The probability of selling to an existing customer is between 60% and 70%.
The probability of selling to a new customer is only between 5% to 20%. 

Within ABM's arsenal is the fact that the tactics (see later in this article) are not just limited to new logo - cross and upsell opportunities can also be a focus. In fact sometimes, there are economies of scale of running the same content, events, etc to new and existing customers alike.

So if you offer multiple product or service lines, and you know that your product or service will add value to your existing customers as well as new logo accounts - ABM is potentially, a great route to go down.

ROI is easier to track (but it can still be hard)

Marketing ROI and attribution is a pain - and it's only going to get harder.

But, ABM is relatively easier to track because you're basically saying "here's 10/50/100 accounts we really want to win, let's go after them."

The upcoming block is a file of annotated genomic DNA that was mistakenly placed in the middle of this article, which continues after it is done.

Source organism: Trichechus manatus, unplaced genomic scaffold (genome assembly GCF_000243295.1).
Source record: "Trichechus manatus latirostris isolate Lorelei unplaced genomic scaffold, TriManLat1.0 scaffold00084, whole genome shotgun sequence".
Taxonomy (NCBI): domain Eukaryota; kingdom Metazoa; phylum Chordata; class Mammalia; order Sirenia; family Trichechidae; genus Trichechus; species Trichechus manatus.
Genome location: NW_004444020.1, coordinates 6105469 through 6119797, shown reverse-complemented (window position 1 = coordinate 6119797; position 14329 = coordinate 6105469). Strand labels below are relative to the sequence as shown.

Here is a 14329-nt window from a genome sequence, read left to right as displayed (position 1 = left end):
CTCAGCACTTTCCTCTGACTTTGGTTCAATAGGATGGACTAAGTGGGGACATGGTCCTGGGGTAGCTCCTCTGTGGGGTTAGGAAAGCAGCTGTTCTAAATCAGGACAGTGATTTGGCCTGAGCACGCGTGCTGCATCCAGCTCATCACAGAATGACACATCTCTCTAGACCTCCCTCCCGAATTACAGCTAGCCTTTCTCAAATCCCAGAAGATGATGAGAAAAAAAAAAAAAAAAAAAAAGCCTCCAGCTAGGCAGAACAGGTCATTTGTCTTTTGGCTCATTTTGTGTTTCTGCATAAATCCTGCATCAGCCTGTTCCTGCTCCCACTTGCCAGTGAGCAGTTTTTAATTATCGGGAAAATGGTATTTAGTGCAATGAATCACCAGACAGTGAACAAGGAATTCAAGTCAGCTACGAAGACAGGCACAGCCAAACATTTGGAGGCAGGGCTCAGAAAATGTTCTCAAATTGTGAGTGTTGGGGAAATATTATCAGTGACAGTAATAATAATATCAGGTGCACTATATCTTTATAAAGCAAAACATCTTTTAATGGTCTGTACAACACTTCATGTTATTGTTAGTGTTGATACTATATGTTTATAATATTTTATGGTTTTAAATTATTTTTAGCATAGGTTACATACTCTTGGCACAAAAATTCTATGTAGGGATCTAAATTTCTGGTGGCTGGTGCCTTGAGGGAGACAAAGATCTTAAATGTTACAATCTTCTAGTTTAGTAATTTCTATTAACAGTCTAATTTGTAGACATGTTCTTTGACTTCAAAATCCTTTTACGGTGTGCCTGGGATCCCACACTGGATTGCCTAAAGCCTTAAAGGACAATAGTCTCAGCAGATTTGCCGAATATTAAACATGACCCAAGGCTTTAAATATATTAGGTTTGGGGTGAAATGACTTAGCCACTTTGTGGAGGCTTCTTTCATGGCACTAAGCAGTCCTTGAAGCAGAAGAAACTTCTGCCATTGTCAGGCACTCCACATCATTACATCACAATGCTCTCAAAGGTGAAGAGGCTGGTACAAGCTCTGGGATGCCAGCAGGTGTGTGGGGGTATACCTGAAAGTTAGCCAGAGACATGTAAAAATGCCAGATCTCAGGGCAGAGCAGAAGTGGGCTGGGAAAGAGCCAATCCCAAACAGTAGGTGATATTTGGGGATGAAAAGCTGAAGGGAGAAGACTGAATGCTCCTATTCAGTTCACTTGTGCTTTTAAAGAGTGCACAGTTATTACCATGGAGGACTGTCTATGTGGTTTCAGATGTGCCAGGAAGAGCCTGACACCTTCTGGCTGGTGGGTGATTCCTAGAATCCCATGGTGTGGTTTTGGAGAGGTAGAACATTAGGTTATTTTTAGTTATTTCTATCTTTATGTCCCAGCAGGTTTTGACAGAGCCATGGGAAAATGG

That means that even at a campaign level at the very least you can say "this worked" or "this didn't work". Whether you'd get to the granularity of working out which assets/emails/events/gifts/etc contributed the most is probably a stretch, but you can track overall campaign effectiveness - and that's hard to do with some other marketing plays.

Is ABM a fit for your company?

ABM is a marketing strategy that is really only a fit for certain types of organisations. You'll probably need at least 50% of the below:

  • Annual/total contract value of >£50k
  • Sales cycle of over 3 months
  • A human-intensive, relationship-based sales process
  • More than 4 stakeholders involved in the buying process
  • A clearly defined ICP
  • Broad alignment between marketing and sales